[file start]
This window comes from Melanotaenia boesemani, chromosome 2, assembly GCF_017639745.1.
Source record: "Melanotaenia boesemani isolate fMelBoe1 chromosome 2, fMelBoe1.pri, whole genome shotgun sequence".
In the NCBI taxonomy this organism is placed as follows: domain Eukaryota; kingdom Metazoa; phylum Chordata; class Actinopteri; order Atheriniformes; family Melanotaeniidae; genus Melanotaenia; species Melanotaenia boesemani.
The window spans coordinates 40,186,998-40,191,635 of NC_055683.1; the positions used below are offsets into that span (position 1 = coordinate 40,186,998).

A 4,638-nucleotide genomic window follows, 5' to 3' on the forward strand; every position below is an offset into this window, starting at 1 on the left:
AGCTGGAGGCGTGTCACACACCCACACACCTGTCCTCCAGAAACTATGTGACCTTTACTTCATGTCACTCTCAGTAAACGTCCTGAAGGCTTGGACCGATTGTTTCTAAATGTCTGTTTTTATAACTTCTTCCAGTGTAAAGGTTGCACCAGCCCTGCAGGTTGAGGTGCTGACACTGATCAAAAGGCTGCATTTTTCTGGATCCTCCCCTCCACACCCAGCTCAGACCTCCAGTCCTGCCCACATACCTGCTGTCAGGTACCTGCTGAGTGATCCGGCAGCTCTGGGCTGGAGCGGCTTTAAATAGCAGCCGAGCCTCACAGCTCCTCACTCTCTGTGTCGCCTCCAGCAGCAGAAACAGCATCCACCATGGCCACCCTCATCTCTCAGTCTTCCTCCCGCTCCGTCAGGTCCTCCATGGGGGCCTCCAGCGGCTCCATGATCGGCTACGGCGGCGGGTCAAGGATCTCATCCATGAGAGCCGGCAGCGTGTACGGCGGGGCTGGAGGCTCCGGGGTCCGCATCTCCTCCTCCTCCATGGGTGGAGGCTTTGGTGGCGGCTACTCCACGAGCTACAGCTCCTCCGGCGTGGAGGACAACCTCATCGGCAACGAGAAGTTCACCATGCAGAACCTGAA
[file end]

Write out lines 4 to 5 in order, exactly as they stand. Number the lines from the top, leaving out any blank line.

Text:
The window spans coordinates 40,186,998-40,191,635 of NC_055683.1; the positions used below are offsets into that span (position 1 = coordinate 40,186,998).

A 4,638-nucleotide genomic window follows, 5' to 3' on the forward strand; every position below is an offset into this window, starting at 1 on the left: